Because of the regular dose of picture books in our son’s life, learning the alphabet came completely naturally to him. Our son couldn’t talk to us back then, but that didn’t stop us from showing him the letters of the alphabet along with the pictures that went with them. One day, when he was only 2 years old, he sat on the floor, surrounded by library books, pointing to the letters of the alphabet and whispering them to himself. I’m sure he had no idea what they meant or what they were for, but the daily input of this information was captured in his head.

Later, a friend loaned me the book Teach Your Child to Read in 100 Easy Lessons, by Engelmann, Haddox, and Bruner. (Check it out from your local library). Now, before you roll your eyes and say, “But I already tried that and it didn’t work!” let me tell you how we used it. We did not use it the way it was intended to be used. We did not do the handwriting part of the program, we did not labor over each lesson for 20 minutes a day of sitting, and we did not use the book itself for the stories until much later.

What I did do was make flashcards of all of the sounds the book uses. In the front of the book is a list of the 44 letters and blends used in the book, along with a pronunciation guide. I made my letters and blends exactly how they appeared in the book, using a black marker on white index cards.

For five minutes, several times throughout the day, I would show a few of the cards to my son. I pointed to the letter/blend and said the sound. That’s it. I didn’t test him or grill him or make it a deep, serious, “I’m teaching you to read” session. It was just as natural as it had been when he “got” the names of all the letters of the alphabet. We were taking it in tiny baby steps by adding the sounds. It took just one month for him to memorize the list of sounds associated with the letters/blends. I knew when he was ready to move on when I would point to the card without saying anything, and Drew, on his own, would “fill in the blank.”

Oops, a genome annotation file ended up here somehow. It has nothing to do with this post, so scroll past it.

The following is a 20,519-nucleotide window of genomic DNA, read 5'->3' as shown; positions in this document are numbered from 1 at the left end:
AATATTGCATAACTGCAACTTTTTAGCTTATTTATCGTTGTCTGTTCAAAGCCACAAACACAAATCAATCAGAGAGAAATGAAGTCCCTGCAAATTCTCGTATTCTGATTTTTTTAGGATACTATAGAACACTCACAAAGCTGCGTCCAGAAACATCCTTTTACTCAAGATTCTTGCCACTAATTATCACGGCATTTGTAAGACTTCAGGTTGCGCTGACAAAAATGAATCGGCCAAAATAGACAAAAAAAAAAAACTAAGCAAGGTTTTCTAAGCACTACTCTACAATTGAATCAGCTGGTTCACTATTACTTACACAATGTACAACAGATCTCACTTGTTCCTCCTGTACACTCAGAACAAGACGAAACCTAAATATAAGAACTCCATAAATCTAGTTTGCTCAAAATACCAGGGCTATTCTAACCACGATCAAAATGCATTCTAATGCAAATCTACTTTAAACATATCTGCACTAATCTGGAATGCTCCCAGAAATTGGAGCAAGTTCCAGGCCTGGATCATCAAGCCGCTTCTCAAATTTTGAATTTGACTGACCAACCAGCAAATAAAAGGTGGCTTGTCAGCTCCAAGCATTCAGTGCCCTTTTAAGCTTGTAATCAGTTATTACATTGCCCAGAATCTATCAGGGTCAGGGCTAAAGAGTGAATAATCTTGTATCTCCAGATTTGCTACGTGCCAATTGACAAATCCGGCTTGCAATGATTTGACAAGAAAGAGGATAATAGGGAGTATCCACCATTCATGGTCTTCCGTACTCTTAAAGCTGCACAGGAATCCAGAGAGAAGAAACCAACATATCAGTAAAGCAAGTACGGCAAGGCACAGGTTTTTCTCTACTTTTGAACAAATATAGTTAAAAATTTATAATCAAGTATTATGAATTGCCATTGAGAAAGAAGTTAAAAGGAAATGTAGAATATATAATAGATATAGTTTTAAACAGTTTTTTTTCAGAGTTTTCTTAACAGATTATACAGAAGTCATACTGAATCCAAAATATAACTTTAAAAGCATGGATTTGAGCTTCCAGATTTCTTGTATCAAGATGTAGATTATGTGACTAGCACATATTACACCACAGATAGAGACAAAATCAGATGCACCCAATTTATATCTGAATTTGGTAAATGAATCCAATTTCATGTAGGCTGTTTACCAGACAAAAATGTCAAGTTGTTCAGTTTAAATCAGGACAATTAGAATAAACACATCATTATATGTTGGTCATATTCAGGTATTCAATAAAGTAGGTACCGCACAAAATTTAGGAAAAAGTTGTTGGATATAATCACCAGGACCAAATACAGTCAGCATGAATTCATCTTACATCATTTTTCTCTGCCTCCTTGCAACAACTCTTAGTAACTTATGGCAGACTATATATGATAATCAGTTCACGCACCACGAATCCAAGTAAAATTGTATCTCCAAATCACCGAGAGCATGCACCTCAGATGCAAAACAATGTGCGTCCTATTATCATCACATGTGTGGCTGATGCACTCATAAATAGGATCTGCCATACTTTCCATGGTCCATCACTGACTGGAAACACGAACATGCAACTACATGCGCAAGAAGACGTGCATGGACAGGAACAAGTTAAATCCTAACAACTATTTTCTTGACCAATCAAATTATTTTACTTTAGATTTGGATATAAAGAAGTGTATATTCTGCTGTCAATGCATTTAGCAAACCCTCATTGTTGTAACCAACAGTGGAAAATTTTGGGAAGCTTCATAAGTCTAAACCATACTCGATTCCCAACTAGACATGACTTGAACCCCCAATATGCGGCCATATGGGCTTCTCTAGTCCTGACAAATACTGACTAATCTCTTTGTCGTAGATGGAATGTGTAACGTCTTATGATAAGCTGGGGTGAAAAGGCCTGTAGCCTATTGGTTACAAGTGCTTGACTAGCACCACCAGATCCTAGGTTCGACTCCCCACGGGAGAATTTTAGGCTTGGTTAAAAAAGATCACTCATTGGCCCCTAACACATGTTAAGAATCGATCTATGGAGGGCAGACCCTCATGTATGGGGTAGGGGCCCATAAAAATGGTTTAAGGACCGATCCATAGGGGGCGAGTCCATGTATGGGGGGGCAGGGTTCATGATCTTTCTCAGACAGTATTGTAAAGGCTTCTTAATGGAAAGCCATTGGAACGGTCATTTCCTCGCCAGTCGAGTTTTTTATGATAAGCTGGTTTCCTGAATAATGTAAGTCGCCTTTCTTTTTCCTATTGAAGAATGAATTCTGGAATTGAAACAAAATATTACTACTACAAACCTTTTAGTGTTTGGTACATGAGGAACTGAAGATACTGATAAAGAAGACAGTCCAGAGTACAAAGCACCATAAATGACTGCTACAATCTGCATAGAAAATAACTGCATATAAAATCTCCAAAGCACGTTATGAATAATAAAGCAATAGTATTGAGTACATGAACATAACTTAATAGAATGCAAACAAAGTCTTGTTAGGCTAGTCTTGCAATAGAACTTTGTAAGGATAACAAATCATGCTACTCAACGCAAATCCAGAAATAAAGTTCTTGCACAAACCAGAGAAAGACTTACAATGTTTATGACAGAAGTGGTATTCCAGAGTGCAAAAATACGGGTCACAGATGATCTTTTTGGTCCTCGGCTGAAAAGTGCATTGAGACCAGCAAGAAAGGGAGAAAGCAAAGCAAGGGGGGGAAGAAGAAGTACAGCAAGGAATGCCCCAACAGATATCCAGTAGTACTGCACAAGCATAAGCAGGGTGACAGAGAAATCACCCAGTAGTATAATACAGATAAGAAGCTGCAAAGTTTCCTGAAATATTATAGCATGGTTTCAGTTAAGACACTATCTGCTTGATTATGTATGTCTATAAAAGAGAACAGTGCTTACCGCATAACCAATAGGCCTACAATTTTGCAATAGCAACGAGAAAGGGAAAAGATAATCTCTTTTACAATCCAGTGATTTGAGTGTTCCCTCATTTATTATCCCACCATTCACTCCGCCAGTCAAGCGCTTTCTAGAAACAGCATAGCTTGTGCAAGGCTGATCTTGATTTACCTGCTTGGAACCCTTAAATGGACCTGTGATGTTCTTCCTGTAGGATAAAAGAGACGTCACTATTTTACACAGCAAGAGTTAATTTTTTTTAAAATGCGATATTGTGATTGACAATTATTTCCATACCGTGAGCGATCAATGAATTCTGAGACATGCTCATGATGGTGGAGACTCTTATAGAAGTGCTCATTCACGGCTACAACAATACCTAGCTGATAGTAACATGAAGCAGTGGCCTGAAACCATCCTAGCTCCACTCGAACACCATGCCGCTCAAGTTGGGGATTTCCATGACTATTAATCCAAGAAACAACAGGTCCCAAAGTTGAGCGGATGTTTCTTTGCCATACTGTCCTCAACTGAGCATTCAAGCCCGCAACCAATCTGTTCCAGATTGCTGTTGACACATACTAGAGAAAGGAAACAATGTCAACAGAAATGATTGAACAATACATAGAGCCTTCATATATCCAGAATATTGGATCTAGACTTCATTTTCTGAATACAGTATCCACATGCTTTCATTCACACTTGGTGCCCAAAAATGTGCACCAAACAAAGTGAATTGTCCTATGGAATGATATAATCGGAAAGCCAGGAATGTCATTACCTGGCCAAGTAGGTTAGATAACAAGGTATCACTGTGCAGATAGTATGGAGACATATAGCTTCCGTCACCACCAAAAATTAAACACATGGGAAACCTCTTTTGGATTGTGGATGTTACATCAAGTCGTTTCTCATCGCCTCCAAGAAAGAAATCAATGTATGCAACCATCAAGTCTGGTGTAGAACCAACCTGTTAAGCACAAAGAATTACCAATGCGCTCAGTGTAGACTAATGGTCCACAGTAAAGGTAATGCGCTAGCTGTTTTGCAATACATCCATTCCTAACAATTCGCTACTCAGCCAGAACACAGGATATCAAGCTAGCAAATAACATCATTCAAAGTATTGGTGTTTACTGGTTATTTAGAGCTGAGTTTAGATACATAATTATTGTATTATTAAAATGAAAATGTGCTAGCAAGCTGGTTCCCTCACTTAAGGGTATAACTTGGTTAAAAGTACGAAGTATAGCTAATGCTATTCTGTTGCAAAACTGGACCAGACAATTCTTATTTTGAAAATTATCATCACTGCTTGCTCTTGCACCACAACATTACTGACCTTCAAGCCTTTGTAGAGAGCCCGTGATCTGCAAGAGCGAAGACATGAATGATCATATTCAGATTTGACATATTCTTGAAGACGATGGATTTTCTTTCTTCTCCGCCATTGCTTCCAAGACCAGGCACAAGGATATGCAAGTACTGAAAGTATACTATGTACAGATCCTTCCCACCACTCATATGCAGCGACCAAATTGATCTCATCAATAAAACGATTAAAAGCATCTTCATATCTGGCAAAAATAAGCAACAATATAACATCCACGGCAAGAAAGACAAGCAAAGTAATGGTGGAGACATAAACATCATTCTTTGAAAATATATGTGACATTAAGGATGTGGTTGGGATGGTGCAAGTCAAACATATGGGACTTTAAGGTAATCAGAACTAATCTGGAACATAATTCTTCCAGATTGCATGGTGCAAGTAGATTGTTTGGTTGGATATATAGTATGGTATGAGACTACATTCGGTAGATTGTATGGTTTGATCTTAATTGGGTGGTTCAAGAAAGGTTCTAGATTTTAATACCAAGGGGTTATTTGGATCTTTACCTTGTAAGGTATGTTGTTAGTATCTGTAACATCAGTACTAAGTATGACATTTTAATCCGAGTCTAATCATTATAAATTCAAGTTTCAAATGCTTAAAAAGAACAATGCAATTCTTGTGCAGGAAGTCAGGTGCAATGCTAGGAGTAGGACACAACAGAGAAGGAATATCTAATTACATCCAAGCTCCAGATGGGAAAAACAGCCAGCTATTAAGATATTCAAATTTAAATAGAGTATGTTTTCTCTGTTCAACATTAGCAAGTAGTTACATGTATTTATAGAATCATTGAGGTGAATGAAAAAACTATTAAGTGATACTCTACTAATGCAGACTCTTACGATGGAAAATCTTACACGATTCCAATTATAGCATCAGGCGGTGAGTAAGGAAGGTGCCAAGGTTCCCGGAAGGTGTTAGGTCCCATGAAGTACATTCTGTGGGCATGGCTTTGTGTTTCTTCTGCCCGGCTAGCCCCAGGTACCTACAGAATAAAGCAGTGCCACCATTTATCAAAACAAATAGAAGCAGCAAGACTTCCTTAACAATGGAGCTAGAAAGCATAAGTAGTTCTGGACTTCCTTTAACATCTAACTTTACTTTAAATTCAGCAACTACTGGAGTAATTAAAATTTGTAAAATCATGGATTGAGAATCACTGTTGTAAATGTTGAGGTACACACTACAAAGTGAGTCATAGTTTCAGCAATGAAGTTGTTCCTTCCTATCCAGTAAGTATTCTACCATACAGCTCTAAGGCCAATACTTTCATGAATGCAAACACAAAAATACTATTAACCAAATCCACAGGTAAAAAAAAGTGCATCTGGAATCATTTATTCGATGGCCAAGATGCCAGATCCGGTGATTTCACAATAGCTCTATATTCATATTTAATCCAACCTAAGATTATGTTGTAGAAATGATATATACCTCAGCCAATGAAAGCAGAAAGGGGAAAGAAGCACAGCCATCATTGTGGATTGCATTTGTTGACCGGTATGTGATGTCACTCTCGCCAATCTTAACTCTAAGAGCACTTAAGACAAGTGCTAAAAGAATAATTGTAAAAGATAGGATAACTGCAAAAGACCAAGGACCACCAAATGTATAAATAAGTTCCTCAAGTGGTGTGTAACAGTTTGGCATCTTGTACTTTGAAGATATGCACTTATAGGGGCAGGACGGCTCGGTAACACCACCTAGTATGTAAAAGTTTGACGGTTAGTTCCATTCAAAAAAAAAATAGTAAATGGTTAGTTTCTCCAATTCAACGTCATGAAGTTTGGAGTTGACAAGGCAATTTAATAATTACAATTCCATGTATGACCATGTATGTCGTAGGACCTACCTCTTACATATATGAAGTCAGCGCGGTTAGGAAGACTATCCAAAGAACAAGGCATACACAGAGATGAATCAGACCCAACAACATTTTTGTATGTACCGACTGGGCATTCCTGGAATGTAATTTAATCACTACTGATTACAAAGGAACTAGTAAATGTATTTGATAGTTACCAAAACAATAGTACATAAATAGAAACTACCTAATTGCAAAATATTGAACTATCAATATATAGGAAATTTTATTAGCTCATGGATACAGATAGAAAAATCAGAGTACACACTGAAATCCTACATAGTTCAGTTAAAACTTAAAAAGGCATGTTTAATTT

Next, after I was positive he had all of the letter sounds memorized, I made flashcards of the words used in the book. I wrote them in the exact style the book shows. Decoding a word clicked rapidly for him—it was the natural, next step up. I added new cards to our stack every day.

The key wasn’t so much in the book or method we used: It was in our attitude about the whole thing. Remember, my motto was to keep it simple and repetitive/consistent. I didn’t make it a big deal, I didn’t push him, and I didn’t get upset when he didn’t “get it.” I simply kept giving him short doses of decoding throughout the day. Lots and lots of pure, clean (free of extraneous visual and auditory information) input. I did the decoding in front of him, showing him how to do it over and over in short, quick sessions, until it clicked for him.

My “method” was ultra-simple and ultra-cheap, and it worked! Today, my sons are 13 and 15 years old and are great readers, able to both decode and comprehend what is written. I continue to read aloud to them; it’s my favorite time of the day. And the blessing I get when I see my boys read the Bible makes me think I’m really not so very different from those Puritans of old. 

Cathy Steere is the author of Too Wise to Be Mistaken, Too Good to Be Unkind: Christian Parents Contend With Autism, published by Grace & Truth Books (

This article was originally published in the July/Aug 2008 issue of Home School Enrichment Magazine. For more information, and to request a FREE sample issue, visit